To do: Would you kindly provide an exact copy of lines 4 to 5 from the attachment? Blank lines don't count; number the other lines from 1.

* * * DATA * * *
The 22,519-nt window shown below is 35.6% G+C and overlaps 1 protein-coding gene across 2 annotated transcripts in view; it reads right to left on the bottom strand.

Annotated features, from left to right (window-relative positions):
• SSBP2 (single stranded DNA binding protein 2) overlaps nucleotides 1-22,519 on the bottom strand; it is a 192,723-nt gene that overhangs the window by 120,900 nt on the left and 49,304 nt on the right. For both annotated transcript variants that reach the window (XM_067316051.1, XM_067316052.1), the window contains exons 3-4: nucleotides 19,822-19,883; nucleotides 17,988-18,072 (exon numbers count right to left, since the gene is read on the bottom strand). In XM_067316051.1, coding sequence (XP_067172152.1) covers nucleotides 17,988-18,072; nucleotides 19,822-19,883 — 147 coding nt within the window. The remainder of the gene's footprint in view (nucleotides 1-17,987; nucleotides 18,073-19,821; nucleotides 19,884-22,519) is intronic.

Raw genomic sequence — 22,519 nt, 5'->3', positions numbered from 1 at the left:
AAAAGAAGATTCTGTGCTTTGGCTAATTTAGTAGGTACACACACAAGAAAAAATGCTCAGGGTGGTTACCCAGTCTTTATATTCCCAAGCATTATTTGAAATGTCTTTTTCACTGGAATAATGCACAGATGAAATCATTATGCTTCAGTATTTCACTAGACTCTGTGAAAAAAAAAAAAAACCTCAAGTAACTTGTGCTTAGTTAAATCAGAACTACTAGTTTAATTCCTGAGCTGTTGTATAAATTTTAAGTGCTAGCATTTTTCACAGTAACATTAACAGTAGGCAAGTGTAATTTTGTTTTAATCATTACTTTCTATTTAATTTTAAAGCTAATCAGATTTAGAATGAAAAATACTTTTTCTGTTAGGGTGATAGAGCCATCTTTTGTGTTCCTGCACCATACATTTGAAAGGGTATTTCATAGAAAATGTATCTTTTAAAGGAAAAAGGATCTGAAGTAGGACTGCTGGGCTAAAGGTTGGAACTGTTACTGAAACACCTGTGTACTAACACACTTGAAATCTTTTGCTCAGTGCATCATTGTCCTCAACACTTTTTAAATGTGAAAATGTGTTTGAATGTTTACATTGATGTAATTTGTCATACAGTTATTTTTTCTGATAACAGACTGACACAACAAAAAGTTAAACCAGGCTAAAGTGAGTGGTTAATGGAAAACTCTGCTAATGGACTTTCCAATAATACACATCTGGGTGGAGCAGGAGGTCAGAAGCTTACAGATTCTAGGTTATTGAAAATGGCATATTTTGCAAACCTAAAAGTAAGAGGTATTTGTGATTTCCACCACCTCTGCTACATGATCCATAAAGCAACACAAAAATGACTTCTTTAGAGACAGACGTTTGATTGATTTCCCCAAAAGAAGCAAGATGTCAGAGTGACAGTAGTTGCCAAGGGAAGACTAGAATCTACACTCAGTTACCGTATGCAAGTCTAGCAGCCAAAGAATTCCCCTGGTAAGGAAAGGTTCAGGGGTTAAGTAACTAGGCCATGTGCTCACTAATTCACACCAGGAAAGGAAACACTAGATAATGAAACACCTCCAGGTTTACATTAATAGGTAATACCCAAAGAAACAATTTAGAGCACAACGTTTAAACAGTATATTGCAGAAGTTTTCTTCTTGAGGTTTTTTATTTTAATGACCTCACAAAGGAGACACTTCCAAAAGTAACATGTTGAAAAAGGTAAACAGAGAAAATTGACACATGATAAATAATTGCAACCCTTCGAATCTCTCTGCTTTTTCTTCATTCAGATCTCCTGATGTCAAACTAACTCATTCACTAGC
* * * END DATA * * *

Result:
Raw genomic sequence — 22,519 nt, 5'->3', positions numbered from 1 at the left:
AAAAGAAGATTCTGTGCTTTGGCTAATTTAGTAGGTACACACACAAGAAAAAATGCTCAGGGTGGTTACCCAGTCTTTATATTCCCAAGCATTATTTGAAATGTCTTTTTCACTGGAATAATGCACAGATGAAATCATTATGCTTCAGTATTTCACTAGACTCTGTGAAAAAAAAAAAAAACCTCAAGTAACTTGTGCTTAGTTAAATCAGAACTACTAGTTTAATTCCTGAGCTGTTGTATAAATTTTAAGTGCTAGCATTTTTCACAGTAACATTAACAGTAGGCAAGTGTAATTTTGTTTTAATCATTACTTTCTATTTAATTTTAAAGCTAATCAGATTTAGAATGAAAAATACTTTTTCTGTTAGGGTGATAGAGCCATCTTTTGTGTTCCTGCACCATACATTTGAAAGGGTATTTCATAGAAAATGTATCTTTTAAAGGAAAAAGGATCTGAAGTAGGACTGCTGGGCTAAAGGTTGGAACTGTTACTGAAACACCTGTGTACTAACACACTTGAAATCTTTTGCTCAGTGCATCATTGTCCTCAACACTTTTTAAATGTGAAAATGTGTTTGAATGTTTACATTGATGTAATTTGTCATACAGTTATTTTTTCTGATAACAGACTGACACAACAAAAAGTTAAACCAGGCTAAAGTGAGTGGTTAATGGAAAACTCTGCTAATGGACTTTCCAATAATACACATCTGGGTGGAGCAGGAGGTCAGAAGCTTACAGATTCTAGGTTATTGAAAATGGCATATTTTGCAAACCTAAAAGTAAGAGGTATTTGTGATTTCCACCACCTCTGCTACATGATCCATAAAGCAACACAAAAATGACTTCTTTAGAGACAGACGTTTGATTGATTTCCCCAAAAGAAGCAAGATGTCAGAGTGACAGTAGTTGCCAAGGGAAGACTAGAATCTACACTCAGTTACCGTATGCAAGTCTAGCAGCCAAAGAATTCCCCTGGTAAGGAAAGGTTCAGGGGTTAAGTAACTAGGCCATGTGCTCACTAATTCACACCAGGAAAGGAAACACTAGATAATGAAACACCTCCAGGTTTACATTAATAGGTAATACCCAAAGAAACAATTTAGAGCACAACGTTTAAACAGTATATTGCAGAAGTTTTCTTCTTGAGGTTTTTTATTTTAATGACCTCACAAAGGAGACACTTCCAAAAGTAACATGTTGAAAAAGGTAAACAGAGAAAATTGACACATGATAAATAATTGCAACCCTTCGAATCTCTCTGCTTTTTCTTCATTCAGATCTCCTGATGTCAAACTAACTCATTCACTAGC